Sample points
1
2
3
4
5
6
7
8
A1
1
1
1
1
0
0
0
0
A2
1
1
0
0
1
1
0
0
A3
1
0
1
0
0
0
1
1
b) Show that, for your example, A2 and A3 are not independent. Note that the denition of statistical independence would be very str
15 MOMENT GENERATING FUNCTIONS*
Proposition 1.15.1
Let the Xi s be independent rvs, and put Sn = X1 + + Xn . Then,
n
Sn () =
Xi ().
i=1
Proof:
Note that
Sn () = E(exp(X1 + + Xn )
n
exp(Xi )
= E(
i=1
n
=
E(exp(Xi ) (due to independence)
i=1
n
Xi ().
=
i=1
16 APPLICATION OF THE LLN AND CLT TO FINANCIAL MATHEMATICS
Theorem 1.15.1
If, for each ,
Let (Xn : 1 n ) be a sequence of rvs with mgfs (Xn () : 1 n ).
Xn () X ()
as n , then
Xn X
as n .
Proof of the CLT:
Let
n () = E[exp(Sn E(X1 )/ n)]
and note that
n ()
13 THE LAW OF LARGE NUMBERS
Example 1.3.3(continued) Suppose that Sn is the number of defectives found in the rst n
items. The rv Sn is binomially distributed with parameters n and p. If n = 100 and p = 0.01, the
approximation (1.12.3) establishes that th
Real World Applications of
Stochastic Models
June 24, 2005
Nathan Hardiman
Rebecca Scotchie
Seems like every actuarial
publication has articles on
requirements involving stochastic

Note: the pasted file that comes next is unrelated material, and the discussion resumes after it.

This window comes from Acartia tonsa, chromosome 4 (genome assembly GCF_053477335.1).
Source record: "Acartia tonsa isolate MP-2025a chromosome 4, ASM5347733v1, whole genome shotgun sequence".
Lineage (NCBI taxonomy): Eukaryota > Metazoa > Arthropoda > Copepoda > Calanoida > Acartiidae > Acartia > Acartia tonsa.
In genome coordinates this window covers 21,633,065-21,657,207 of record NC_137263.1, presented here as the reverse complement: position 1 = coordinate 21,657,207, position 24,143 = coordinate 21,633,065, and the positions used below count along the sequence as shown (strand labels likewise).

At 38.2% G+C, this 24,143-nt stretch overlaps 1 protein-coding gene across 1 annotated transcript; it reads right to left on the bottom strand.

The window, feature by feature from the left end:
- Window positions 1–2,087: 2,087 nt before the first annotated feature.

models
This project takes another step down an
evolutionary path that incl
Life companies that formerly used a socalled factor approach to establish
reserveswill now have to become
experts in stochastic modeling.
Discussion Topics
Why use stochastic models?
Stochastic modeling mini-tutorial
Value-added applications of
stochastic
Why use Stochastic Models?
Regulatory requirements driving the use
of Stochastic Models:
Move toward principles-based regulation
Proposal for C-3 Phase II RBC
Proposed AG VACARVM
Regulation suggests use of stochastic
modeling
GAAP SOP 03-1
Coming Soon
If
Value Added Applications
Develop risk/reward profile of new or
existing products
Assess effect of assumptions in
extreme scenarios
Only as good as assumed relationship
E.g., assumed formula to model policyholder
behavior
Two formulas thought to be equal
the utilization of the GLBs is much
tougher to predict since it is driven by
policyholder behavior. Experience on the
utilization of these riders is still limited and
should be analyzed under a variety of market
scenarios.
2
16 APPLICATION OF THE LLN AND CLT TO FINANCIAL MATHEMATICS
n
log Vn = log V0 +
log Ri .
(1.16.2)
i=1
Because the Ri s are iid, it follows that the log Ri s are also iid. So, the LLN guarantees that
n
1
n
i=1
p
log Ri E(log R1 )
as n , leading to the appro